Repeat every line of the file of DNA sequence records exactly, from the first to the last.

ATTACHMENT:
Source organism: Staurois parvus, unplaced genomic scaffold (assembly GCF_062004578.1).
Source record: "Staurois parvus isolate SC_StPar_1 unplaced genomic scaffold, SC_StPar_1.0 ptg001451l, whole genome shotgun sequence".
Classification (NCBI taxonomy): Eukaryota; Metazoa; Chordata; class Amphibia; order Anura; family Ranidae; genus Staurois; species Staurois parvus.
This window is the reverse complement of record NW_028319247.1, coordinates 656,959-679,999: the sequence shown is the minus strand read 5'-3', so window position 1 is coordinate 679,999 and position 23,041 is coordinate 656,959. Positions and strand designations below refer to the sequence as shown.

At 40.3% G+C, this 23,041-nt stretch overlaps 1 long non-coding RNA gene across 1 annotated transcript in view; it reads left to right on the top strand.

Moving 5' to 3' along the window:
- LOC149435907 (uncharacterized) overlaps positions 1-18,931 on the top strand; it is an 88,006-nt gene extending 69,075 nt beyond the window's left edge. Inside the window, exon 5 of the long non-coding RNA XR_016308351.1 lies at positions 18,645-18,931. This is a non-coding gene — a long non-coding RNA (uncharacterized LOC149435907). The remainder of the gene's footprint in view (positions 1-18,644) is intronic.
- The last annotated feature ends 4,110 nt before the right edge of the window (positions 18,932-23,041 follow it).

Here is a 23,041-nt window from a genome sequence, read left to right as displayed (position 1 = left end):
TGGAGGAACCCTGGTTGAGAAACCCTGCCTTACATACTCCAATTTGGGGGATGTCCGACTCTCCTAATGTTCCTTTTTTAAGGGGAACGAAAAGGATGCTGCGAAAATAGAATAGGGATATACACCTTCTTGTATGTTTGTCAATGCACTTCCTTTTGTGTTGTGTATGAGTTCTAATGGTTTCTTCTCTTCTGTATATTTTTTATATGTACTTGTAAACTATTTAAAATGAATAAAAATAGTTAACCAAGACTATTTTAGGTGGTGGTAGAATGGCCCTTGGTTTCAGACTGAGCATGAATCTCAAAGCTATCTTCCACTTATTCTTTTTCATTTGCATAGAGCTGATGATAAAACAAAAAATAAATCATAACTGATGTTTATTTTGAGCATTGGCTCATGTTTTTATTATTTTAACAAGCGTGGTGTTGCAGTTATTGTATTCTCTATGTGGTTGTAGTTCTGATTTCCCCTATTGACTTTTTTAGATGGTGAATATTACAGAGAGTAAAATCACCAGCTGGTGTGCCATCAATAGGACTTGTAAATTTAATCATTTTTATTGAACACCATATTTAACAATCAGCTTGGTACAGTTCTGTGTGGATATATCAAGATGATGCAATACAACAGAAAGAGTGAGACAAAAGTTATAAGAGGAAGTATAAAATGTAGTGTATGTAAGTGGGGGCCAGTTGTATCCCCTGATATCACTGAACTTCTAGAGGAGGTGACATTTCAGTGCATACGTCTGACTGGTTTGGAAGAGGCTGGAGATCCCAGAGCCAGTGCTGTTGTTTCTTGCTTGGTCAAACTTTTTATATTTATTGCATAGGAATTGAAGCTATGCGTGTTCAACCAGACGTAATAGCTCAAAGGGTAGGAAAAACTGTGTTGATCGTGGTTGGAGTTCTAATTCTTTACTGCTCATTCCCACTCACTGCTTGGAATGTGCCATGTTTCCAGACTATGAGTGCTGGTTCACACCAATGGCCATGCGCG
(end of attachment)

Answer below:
Source organism: Staurois parvus, unplaced genomic scaffold (assembly GCF_062004578.1).
Source record: "Staurois parvus isolate SC_StPar_1 unplaced genomic scaffold, SC_StPar_1.0 ptg001451l, whole genome shotgun sequence".
Classification (NCBI taxonomy): Eukaryota; Metazoa; Chordata; class Amphibia; order Anura; family Ranidae; genus Staurois; species Staurois parvus.
This window is the reverse complement of record NW_028319247.1, coordinates 656,959-679,999: the sequence shown is the minus strand read 5'-3', so window position 1 is coordinate 679,999 and position 23,041 is coordinate 656,959. Positions and strand designations below refer to the sequence as shown.

At 40.3% G+C, this 23,041-nt stretch overlaps 1 long non-coding RNA gene across 1 annotated transcript in view; it reads left to right on the top strand.

Moving 5' to 3' along the window:
- LOC149435907 (uncharacterized) overlaps positions 1-18,931 on the top strand; it is an 88,006-nt gene extending 69,075 nt beyond the window's left edge. Inside the window, exon 5 of the long non-coding RNA XR_016308351.1 lies at positions 18,645-18,931. This is a non-coding gene — a long non-coding RNA (uncharacterized LOC149435907). The remainder of the gene's footprint in view (positions 1-18,644) is intronic.
- The last annotated feature ends 4,110 nt before the right edge of the window (positions 18,932-23,041 follow it).

Here is a 23,041-nt window from a genome sequence, read left to right as displayed (position 1 = left end):
TGGAGGAACCCTGGTTGAGAAACCCTGCCTTACATACTCCAATTTGGGGGATGTCCGACTCTCCTAATGTTCCTTTTTTAAGGGGAACGAAAAGGATGCTGCGAAAATAGAATAGGGATATACACCTTCTTGTATGTTTGTCAATGCACTTCCTTTTGTGTTGTGTATGAGTTCTAATGGTTTCTTCTCTTCTGTATATTTTTTATATGTACTTGTAAACTATTTAAAATGAATAAAAATAGTTAACCAAGACTATTTTAGGTGGTGGTAGAATGGCCCTTGGTTTCAGACTGAGCATGAATCTCAAAGCTATCTTCCACTTATTCTTTTTCATTTGCATAGAGCTGATGATAAAACAAAAAATAAATCATAACTGATGTTTATTTTGAGCATTGGCTCATGTTTTTATTATTTTAACAAGCGTGGTGTTGCAGTTATTGTATTCTCTATGTGGTTGTAGTTCTGATTTCCCCTATTGACTTTTTTAGATGGTGAATATTACAGAGAGTAAAATCACCAGCTGGTGTGCCATCAATAGGACTTGTAAATTTAATCATTTTTATTGAACACCATATTTAACAATCAGCTTGGTACAGTTCTGTGTGGATATATCAAGATGATGCAATACAACAGAAAGAGTGAGACAAAAGTTATAAGAGGAAGTATAAAATGTAGTGTATGTAAGTGGGGGCCAGTTGTATCCCCTGATATCACTGAACTTCTAGAGGAGGTGACATTTCAGTGCATACGTCTGACTGGTTTGGAAGAGGCTGGAGATCCCAGAGCCAGTGCTGTTGTTTCTTGCTTGGTCAAACTTTTTATATTTATTGCATAGGAATTGAAGCTATGCGTGTTCAACCAGACGTAATAGCTCAAAGGGTAGGAAAAACTGTGTTGATCGTGGTTGGAGTTCTAATTCTTTACTGCTCATTCCCACTCACTGCTTGGAATGTGCCATGTTTCCAGACTATGAGTGCTGGTTCACACCAATGGCCATGCGCG